With Marcy Wheeler was a real blast. She’s so smart and knows so much stuff, I’m in awe. Plus, dry wit!
The Villagers are not like us, and I fear nothing will ever pierce their bubble. Except, you know, an actual revolution. With guillotines.
Using a state helicopter to go to your kid’s baseball game? Thrifty!
I especially liked the fact that he had a car drive him 100 yards to the field:
The helicopters are designed for law enforcement, emergency medical transportation and homeland security duties, said Paul Loriquet, spokesman for the Attorney General’s Office. Helicopters not outfitted specifically for medical use can also be used to ferry executives, he said.
Loriquet said the contract for the helicopters was signed in 2009 during the Corzine administration.
He did not have a cost per hour for the choppers. When former Gov. James E. McGreevey reimbursed the state for using choppers for political use in 2002, it was at a rate of $1,200 an hour.
Did you know that George W. Bush exempted fracking from the Safe Srinking Water Act? We might have guessed.
The good news is, New York’s new Attorney General is going after the fracking industry.
Isn’t this bizarre? And as water becomes scarce, I predict it won’t be long until you see the same thing here in the Northeast. Corporations in several areas have already tried to negotiate rights to selling drinking water as a commodity.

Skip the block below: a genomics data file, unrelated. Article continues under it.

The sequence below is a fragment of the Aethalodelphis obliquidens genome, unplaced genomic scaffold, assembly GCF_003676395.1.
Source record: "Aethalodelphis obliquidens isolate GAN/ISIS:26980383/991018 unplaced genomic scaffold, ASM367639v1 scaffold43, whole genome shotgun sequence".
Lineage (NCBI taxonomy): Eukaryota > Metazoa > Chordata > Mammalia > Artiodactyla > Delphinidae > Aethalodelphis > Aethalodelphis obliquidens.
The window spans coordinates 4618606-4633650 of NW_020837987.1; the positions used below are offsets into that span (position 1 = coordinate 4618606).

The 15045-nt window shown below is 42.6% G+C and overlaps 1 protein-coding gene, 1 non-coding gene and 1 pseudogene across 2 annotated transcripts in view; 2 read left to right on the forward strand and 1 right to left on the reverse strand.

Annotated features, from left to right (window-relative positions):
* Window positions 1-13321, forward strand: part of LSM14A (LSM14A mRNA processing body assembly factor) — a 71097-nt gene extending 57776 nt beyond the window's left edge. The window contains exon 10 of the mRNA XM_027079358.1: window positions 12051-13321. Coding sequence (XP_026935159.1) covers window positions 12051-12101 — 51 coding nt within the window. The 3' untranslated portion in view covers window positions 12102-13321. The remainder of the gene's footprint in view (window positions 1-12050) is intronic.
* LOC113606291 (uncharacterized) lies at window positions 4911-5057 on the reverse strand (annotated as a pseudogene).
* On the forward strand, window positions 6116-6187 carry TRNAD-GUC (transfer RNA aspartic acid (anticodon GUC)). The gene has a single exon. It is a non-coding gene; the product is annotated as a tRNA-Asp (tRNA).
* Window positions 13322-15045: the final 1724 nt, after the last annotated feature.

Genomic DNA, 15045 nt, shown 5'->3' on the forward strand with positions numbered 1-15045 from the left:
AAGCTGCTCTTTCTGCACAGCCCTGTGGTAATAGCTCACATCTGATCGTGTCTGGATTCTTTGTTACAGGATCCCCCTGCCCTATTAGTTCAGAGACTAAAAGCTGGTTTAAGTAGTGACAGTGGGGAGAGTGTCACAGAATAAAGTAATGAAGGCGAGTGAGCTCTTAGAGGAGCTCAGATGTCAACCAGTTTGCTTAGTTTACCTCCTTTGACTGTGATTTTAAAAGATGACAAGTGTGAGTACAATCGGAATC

People get confused: The water bill you pay now is an assessment for water treatment, not the actual water itself. Eventually our drinking water will be metered, just like electricity:
As bizarre as it sounds, laws restricting property owners from “diverting” water that falls on their own homes and land have been on the books for quite some time in many Western states. Only recently, as droughts and renewed interest in water conservation methods have become more common, have individuals and business owners started butting heads with law enforcement over the practice of collecting rainwater for personal use.
Check out this YouTube video of a news report out of Salt Lake City, Utah, about the issue. It’s illegal in Utah to divert rainwater without a valid water right, and Mark Miller of Mark Miller Toyota, found this out the hard way.
After constructing a large rainwater collection system at his new dealership to use for washing new cars, Miller found out that the project was actually an “unlawful diversion of rainwater.” Even though it makes logical conservation sense to collect rainwater for this type of use since rain is scarce in Utah, it’s still considered a violation of water rights which apparently belong exclusively to Utah’s various government bodies.
I know wars have been fought over water rights in the West, but it does seem they need to update those laws to deal with the present reality. It’s even stranger in light of laws that permit property owners to produce harmful amounts of stormwater runoff onto their neighbors’ properties.
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